Friday, June 6, 2008

Should MLB Expand

The other day I was reading an article on Deadspin or some other blog and it mentioned something about if Major League Baseball should expand or not. Seeing at how there are already 30 teams in baseball, it seemed unlikely. But I ask the question, why shouldn't it?

I have two reasons why I think expansion should happen: first is the odd set up of the current league. Why does a division like the NL Central get 6 teams to battle it out for 1 (possibly 2) playoff spots, when the AL West gets 4? How are some of these teams even placed in these divisions? With many divisions having teams so spread out, it is hard to develop rivalries, not to mention the burden of travel. Second, what the hell is the abomination that is the wild card. What the hell is a "wild card"? What makes it so wild? How is it possible that a Wild Card team can have a better record than a division winner, and yet get "seeded" worse than them? Or, how is it that a WC can have the worst record of the four playoff teams, but avoid playing the best team because that team was in it's current division? Is this making any sense? I think not...

I answer these questions with a question of my own: Wouldn't it be easier to have 4 divisions in both the American and National Leagues (via the expansion of 2 teams), get rid of the wild card, and have the 8 division winners battle it out for the World Series?

A simple realignment of the leagues would do wonders for the league. I would propose that MLB divide the league into 4 divisions per league (North, South, East, and West), with 4 teams per division. This would get rid of the abnormality of 6 teams in one league and 4 teams in another and make it more fair for each team to gain a spot in the playoffs. Here is how it would look:

NATIONAL LEAGUE

NL WEST

Philadelphia Phillies
Washington Nationals
New York Mets
Pittsburgh Pirates

Comments: This one was the easiet of them all. By getting rid of the Florida Marlins and Atlanta Braves (who, all things considered, have been a staple to the NL East for almost two decades), we have a bucket of teams that are all within driving distance of one another. Closer proximity amounts to more heated and interesting rivalries. Who cares about the Marlins-Nationals "rivalry" when you can spice things up by putting the Pirates in the mix and having the Phillies and Pirates duke it out to see who is the real champion of Steal Town.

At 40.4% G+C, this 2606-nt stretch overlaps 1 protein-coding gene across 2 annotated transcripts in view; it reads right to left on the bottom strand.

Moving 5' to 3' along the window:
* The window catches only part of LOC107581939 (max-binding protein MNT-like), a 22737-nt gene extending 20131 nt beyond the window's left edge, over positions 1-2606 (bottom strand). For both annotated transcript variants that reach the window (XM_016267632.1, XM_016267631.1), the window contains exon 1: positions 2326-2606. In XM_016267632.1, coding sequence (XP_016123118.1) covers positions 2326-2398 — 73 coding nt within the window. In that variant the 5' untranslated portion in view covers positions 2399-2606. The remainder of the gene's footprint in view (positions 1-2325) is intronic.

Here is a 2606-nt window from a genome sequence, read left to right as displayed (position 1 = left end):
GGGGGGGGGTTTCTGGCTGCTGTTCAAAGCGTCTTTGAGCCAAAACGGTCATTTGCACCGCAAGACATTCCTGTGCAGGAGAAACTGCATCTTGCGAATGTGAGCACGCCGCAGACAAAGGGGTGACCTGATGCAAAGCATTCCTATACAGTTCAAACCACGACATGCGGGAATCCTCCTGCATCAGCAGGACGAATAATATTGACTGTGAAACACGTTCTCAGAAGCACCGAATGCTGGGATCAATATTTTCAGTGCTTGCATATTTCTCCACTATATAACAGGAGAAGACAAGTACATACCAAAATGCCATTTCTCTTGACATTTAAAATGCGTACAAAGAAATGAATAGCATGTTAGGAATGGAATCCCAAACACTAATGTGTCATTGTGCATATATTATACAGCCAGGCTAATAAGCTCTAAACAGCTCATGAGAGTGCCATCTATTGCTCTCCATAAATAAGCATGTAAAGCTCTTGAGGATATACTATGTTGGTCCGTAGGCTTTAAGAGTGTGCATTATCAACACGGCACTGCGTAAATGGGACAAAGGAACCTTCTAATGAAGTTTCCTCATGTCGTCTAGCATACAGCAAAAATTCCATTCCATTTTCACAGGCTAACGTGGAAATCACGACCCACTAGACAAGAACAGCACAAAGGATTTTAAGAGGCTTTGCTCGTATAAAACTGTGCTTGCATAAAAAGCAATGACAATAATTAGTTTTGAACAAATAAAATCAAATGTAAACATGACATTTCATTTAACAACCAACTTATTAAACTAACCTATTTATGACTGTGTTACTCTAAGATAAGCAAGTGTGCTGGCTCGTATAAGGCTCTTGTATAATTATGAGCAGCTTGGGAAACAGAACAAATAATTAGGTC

NL North

Chicago Cubs
St. Louis Cardinals
Milwuakee Brewers
Cincinatti Reds

Comments: Another easy one once I figured out where to drop the extra two teams to get rid of. The NL Central actually isn't all that bad in the first place, except for the fact that it is the only division that has 6 teams in it. This way, you keep the Cubs-Cards rivalry and make it just as equal for every team in the league to get into the playoffs.

NL West

San Francisco Giants
Los Angeles Dodgers
Colorado Rockies
San Diego Padres

Comments: Boom! Very little changes here. You keep the California teams intact on the west coast and you keep the Rockies in the division they have been in from the get go. Easy enough.

NL South

Florida Marlins
Atlanta Braves
Houston Astros
Arizona Diamondbacks

Comments: The new division I created. How does it make sense to have the warm weather Astros playing cold weather teams like the Cubs, Brewers, and Reds? Furthermore, what is the point of having such a long distance between "division rivals" like the Marlins/Braves and the Mets/Phillies? Doesn't it make more sense to group all of these teams that are ALREADY in the south into a division named the South? I rest my case. This will keep whatever rivalry that the Marlins and Braves already have, and add in perennial contenders Arizona and Houston to make what could be a very exciting division.

AMERICAN LEAGUE

AL East

New York Yankees
Boston Red Sox
Baltimore Orioles
Toronto Blue Jays

Comments: Obviously, you have to keep the Yanks and the Sox together. The only thing this does is bring these teams together and make it a more close-knit division. Now, the argument could be made that the Rays should stay in here, since they have budding rivalries with the Sox and Yanks. But I feel as though it makes more sense for them to be in the South since, ya know, Florida is in... the south.